By Chris Rossetti
BROCKWAY – The District 9 title game that no one saw coming back in August will take
place at 7 p.m. Friday night when Clarion faces off against Cameron County in the Class A championship game
at Brockway’s Frank Varischetti Stadium.
In August, the talk surrounding Clarion (8-4) was if the Bobcats could avoid a third
straight losing season, while the thought concerning Cameron County was how the Red Raiders (11-1) would fair
after losing almost their entire lineup from last year’s District 9 Class A runner-up team.
Three months later, both schools are within one victory of the second District 9 title
in their respective histories.
Cameron County’s lone title came in 1999 with a 13-6 win over Clarion at the same
(sane the new turf) field in Brockway when Clarion fumbled the ball at the 1-yard line with under a minute to
play. Clarion’s only championship was in 1997 with a 7-3 win over Smethport.
The paths the two teams have taken to the title game this year have been vastly
Cameron County started the season with a rugged schedule that included three eventual
District 9 playoff teams in the first five weeks. The Red Raiders took care of all three including a 27-26
overtime win over Kane, a 23-20 double-overtime win over Curwensville and a 13-7 down-to-the-wire victory
over Coudersport that basically clinched the AML-North title in Week Five.
Riding that wave, Cameron won its first nine games before dropping a heartbreaking 7-6
decision to Kane in the AML Title Game. The Red Raiders, however, still got the No. 1 seed in the District 9
playoffs and responded with convincing victories over both Keystone (57-22) and Coudersport (21-7) with the
win over the Falcons coming in last week’s semifinals. In the two games, Cameron ran for a combined 1,056
yards including a mind-boggling 600 against Keystone, the worst defense in District 9.
Clarion, on the other hand, saw its hopes of an unbeaten season slip away in an
opening-night 26-20 loss to Moniteau. The Bobcats responded with three straight victories, but the third one,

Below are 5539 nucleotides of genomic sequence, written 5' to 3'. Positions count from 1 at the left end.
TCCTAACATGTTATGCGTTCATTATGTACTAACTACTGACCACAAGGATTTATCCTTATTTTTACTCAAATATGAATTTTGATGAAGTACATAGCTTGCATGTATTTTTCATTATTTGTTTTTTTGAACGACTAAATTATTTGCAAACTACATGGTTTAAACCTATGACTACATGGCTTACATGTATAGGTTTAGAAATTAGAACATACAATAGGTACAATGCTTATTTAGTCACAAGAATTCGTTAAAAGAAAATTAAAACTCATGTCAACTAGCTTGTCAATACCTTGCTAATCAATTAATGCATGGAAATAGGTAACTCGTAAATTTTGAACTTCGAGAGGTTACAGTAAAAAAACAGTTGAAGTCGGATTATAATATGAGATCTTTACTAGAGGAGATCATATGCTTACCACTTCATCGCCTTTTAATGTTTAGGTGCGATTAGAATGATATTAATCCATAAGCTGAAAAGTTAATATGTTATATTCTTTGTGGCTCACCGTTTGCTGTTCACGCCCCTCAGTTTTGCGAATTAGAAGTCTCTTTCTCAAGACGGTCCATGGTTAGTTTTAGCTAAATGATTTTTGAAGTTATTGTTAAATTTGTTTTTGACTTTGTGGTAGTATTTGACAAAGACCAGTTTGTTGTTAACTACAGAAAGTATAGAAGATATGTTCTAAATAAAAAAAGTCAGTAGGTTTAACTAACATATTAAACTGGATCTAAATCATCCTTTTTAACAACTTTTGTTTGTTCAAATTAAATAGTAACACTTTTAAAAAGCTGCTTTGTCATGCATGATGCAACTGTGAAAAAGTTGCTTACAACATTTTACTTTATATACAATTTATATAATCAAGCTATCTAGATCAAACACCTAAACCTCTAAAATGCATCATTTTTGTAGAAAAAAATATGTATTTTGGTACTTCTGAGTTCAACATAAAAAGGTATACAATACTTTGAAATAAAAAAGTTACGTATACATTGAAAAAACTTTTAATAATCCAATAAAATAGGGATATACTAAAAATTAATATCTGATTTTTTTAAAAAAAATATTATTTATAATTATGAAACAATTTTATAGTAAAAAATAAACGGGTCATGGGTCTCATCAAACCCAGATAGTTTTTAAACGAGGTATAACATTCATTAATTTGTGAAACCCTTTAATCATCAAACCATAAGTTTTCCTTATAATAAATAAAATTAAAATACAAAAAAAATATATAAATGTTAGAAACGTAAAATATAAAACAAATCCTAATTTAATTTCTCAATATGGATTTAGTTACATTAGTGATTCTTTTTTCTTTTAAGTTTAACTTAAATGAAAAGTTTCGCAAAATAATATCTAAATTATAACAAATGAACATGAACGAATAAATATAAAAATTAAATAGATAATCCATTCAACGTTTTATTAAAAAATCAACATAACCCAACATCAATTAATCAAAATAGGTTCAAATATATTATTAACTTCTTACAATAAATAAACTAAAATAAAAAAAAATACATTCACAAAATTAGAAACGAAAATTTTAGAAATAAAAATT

a 30-27 win at Punxsutawney, was a costly one as sophomore starting quarterback Dan Walters was lost for the
season with a knee injury. The following week, Clarion, with freshman Brandon Heeter at quarterback, lost
28-21 in triple overtime at Redbank Valley to fall to 3-2.
The Bobcats responded well winning three of their next four games with the only loss
being a 13-0 setback to eventual District 9 Class AA champion Karns City. Clarion, however, lost its
regular-season finale 20-19 to District 10’s Sharpsville bumping the Bobcats down to the No. 7 seed in the
Clarion, though, became the first lower seed to win a first-round game when it beat
Redbank Valley 19-0 in the rematch. The Bobcats then rallied from a 12-6 deficit heading to the fourth
quarter to beat Elk County Catholic 18-12 in overtime in last week’s semifinals at Brockway becoming the
first seventh-seed to make the D9 Class A title game. The key to Clarion’s playoff success has been on the
defensive side of the ball. The Bobcats are allowing an average of 135.5 yards per game in the two wins.
That defense will be tested by a Cameron County offense that ranks fourth in District 9
in scoring at 30.4 ppg.
The Red Raiders offense is mainly a ground-oriented attack with all but 460 of
Cameron’s 3,646 total yards of offense coming on the ground.
Andy Lippert leads the charge with 135 carries for 958 yards and 13 touchdowns. Lippert
has had back-to-back 200-yard games and has 536 yards rushing and seven touchdowns in two postseason
But Lippert isn’t alone, as three additional Red Raiders have over 400 yards rushing
each led by Randy Schatz’s 816 yards and seven touchdowns. Andrew Kesterholt adds 739 yards and five scores